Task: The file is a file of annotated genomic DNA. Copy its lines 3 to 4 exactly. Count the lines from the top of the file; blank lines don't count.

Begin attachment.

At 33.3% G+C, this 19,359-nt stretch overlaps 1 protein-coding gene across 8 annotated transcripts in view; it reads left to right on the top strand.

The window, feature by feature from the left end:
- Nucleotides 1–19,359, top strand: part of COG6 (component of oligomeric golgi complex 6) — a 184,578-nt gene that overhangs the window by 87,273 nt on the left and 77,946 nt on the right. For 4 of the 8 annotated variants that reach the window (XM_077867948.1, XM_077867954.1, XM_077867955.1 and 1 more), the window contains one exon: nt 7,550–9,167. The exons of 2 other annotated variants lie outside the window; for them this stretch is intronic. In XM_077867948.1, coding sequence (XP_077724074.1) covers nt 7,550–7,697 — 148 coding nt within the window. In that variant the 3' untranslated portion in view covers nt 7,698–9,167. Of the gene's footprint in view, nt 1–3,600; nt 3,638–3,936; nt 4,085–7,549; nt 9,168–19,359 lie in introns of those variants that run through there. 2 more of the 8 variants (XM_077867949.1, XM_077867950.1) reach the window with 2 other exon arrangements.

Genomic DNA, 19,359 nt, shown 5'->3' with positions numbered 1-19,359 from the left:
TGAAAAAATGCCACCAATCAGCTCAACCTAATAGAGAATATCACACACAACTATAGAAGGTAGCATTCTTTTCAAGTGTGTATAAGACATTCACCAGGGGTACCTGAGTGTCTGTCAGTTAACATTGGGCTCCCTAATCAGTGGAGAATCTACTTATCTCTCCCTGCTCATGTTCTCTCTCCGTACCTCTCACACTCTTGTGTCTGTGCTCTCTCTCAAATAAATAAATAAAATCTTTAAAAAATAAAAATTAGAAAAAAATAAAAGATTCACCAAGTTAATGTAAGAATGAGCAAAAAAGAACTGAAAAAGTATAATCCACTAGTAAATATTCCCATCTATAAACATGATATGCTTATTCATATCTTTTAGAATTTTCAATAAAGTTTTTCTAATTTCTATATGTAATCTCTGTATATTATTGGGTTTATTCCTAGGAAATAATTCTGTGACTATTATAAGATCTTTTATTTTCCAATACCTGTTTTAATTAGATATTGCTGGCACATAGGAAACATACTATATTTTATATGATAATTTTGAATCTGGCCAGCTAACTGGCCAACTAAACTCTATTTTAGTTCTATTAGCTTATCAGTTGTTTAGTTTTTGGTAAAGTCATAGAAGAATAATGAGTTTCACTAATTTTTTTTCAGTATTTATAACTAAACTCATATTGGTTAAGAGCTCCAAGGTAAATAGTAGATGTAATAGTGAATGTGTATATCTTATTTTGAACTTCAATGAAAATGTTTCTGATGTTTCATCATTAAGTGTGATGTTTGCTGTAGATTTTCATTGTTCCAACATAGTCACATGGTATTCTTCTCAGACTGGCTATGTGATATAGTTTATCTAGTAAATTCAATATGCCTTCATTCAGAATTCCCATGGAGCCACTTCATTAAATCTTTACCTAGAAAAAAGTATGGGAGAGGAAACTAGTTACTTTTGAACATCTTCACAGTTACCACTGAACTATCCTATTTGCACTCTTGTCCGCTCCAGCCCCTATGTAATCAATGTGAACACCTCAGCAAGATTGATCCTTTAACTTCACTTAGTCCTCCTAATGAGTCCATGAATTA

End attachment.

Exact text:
- Nucleotides 1–19,359, top strand: part of COG6 (component of oligomeric golgi complex 6) — a 184,578-nt gene that overhangs the window by 87,273 nt on the left and 77,946 nt on the right. For 4 of the 8 annotated variants that reach the window (XM_077867948.1, XM_077867954.1, XM_077867955.1 and 1 more), the window contains one exon: nt 7,550–9,167. The exons of 2 other annotated variants lie outside the window; for them this stretch is intronic. In XM_077867948.1, coding sequence (XP_077724074.1) covers nt 7,550–7,697 — 148 coding nt within the window. In that variant the 3' untranslated portion in view covers nt 7,698–9,167. Of the gene's footprint in view, nt 1–3,600; nt 3,638–3,936; nt 4,085–7,549; nt 9,168–19,359 lie in introns of those variants that run through there. 2 more of the 8 variants (XM_077867949.1, XM_077867950.1) reach the window with 2 other exon arrangements.

Genomic DNA, 19,359 nt, shown 5'->3' with positions numbered 1-19,359 from the left: